Re: co-care agreements?
From: Sharon Villines (sharonsharonvillines.com)
Date: Tue, 31 Jan 2017 06:36:22 -0800 (PST)
> On Jan 30, 2017, at 5:40 PM, Mariana Almeida via Cohousing-L <cohousing-l 
> [at] cohousing.org> wrote:
> 
> Only feasible because the "old age" period was short, like 2 years and not 12 
> years, like it can be today. 

My mother has been in a nursing home, the wing with the highest level of 
nursing care for at least 10 years. She was in lower care for almost 10 years. 
For at least 5 years before that she needed frequent home visits to maintain 
her safety and comfort. Those 25 years (approximated dates) follow a period of 
5 years when her DNR order was not followed. She is so angry to be alive in a 
debilitated state that she is difficult behaviorally. Running into people with 
her wheelchair, for example.

The nursing home keeps her alive no matter what. She doesn’t recognize anyone 
she ever knew and cannot answer questions logically. 

The crisis is in understanding how to die. When do I pull the plug? It used to 
be determined by wealth — how much medicine can you afford?—and education — How 
much do you believe in medicine?

All of my mother’s four children had decided 25 years ago that she was like Mr. 
Magoo. She happily walked around the neighborhood and the shopping mall. When 
someone thought she was lost, they brought her home. Like Mr Magoo nothing ever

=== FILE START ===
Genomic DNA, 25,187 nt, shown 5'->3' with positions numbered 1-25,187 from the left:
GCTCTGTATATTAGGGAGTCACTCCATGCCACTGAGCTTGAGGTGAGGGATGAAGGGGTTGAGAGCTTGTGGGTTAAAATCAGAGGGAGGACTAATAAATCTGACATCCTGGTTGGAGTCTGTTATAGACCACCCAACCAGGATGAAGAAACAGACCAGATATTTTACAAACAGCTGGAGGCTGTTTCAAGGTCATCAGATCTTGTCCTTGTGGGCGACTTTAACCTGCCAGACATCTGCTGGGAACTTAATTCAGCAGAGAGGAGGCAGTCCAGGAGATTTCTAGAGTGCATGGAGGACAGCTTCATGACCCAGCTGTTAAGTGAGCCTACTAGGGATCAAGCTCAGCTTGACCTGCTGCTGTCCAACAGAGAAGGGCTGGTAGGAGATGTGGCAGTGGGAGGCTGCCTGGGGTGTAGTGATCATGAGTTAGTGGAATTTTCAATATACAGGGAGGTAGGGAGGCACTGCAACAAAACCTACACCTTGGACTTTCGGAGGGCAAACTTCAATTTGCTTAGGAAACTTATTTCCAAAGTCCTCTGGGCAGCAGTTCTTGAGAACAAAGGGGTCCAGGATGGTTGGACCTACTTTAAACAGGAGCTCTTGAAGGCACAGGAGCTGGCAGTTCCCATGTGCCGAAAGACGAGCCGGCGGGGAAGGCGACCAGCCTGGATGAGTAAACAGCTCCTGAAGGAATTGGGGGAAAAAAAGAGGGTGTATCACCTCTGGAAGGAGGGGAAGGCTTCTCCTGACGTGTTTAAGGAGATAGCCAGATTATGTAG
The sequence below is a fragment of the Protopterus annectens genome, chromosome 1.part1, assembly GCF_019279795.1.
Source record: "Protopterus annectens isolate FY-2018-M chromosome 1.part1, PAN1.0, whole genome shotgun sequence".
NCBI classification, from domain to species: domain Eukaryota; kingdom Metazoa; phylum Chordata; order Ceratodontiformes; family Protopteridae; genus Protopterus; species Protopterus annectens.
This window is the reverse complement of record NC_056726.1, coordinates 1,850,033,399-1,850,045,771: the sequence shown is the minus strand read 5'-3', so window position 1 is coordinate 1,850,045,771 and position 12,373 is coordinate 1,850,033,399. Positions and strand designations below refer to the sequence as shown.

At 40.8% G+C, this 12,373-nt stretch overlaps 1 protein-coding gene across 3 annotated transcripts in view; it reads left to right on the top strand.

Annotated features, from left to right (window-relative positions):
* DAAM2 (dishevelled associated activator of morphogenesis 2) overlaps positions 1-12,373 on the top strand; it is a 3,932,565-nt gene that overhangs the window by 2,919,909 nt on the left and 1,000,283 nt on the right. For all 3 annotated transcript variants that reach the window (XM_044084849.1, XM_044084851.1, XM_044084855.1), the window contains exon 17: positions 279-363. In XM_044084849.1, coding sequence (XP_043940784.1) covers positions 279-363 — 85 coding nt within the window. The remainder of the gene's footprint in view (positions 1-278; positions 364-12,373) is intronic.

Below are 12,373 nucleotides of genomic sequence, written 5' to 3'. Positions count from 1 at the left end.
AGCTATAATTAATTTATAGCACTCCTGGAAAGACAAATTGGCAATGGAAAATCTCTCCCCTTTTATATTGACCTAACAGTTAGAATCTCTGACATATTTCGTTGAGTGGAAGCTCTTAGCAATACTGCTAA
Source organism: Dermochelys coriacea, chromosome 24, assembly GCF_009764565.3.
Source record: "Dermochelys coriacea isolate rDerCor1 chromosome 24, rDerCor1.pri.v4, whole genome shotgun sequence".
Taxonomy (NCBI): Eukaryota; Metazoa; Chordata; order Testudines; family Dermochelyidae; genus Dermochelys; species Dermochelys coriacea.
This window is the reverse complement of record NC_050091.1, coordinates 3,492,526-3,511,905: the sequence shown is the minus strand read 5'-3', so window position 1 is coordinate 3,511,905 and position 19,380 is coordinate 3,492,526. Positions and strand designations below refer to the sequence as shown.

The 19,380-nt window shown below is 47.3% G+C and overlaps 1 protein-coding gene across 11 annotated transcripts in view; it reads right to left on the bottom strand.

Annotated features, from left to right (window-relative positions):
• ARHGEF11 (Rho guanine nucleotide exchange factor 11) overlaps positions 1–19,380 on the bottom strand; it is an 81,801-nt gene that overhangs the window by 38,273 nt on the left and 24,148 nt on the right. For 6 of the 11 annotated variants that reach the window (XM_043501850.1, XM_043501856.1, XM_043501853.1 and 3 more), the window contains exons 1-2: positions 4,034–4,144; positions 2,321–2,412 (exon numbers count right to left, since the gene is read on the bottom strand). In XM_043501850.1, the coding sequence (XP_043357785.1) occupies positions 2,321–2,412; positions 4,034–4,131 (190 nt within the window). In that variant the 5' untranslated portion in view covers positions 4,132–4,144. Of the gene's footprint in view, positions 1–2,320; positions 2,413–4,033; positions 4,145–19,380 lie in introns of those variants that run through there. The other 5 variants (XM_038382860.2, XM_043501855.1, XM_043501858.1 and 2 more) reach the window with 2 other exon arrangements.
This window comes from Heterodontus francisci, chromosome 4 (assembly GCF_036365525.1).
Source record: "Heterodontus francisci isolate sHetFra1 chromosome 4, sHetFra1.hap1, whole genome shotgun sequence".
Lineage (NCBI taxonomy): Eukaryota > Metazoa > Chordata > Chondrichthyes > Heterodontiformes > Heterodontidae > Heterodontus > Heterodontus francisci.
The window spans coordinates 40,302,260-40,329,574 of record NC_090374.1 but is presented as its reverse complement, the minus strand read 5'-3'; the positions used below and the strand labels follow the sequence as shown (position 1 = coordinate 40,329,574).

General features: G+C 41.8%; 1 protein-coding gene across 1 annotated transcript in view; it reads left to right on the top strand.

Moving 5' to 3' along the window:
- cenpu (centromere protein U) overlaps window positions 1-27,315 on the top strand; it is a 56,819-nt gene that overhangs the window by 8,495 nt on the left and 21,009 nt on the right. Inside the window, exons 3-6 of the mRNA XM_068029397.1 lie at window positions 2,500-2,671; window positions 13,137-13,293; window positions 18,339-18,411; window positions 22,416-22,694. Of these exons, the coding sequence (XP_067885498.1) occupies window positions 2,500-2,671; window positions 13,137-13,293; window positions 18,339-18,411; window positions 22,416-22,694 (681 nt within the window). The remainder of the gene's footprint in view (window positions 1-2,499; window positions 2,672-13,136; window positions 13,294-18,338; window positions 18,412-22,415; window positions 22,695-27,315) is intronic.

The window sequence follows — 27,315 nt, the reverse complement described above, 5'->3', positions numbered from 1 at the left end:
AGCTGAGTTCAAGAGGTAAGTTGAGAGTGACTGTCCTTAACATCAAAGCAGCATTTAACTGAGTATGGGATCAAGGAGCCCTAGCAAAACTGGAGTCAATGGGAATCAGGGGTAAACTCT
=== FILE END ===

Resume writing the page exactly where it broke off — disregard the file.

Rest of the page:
happened to her. She was slowly deteriorating and we expected would die from 
some incident in her body/head occurred when her DNR was respected, or no one 
knew she had had a stroke or whatever. We had all agreed to that. 

After a fall and a stay in the hospital, the doctor committed her to a nursing 
home without her knowledge or the family’s. She would have to pass a test to 
remain home with part-day care or someone would have to accept full legal 
responsibility for removing her from her nursing home. None of us were able or 
willing to do that. She refused to keep a normal sleeping waking schedule, 
among other unique characteristics. And mostly she wanted to die.

A long preamble to saying that cohousing communities need to develop a theory 
of death if we want to be a cradle to grave community. The old one was that 
your body/mind decided when you died. The new one is that the health care 
community decides and short of instant death in an accident or terminal 
illness, they can keep you alive forever whether you like it or not.

Can cohousing develop a new theory of dying that allows people to live at home 
and die? Can we figure out when medical care is reasonable and when palliative 
care is more appropriate? And the neighbors and family not incur criminal 
charges if the person actually dies?

That’s the crux of things. 

Sharon
----
Sharon Villines, Washington DC
"Remembering that you are going to die is the best way I know to avoid the trap 
of thinking you have something to lose." Steve Jobs

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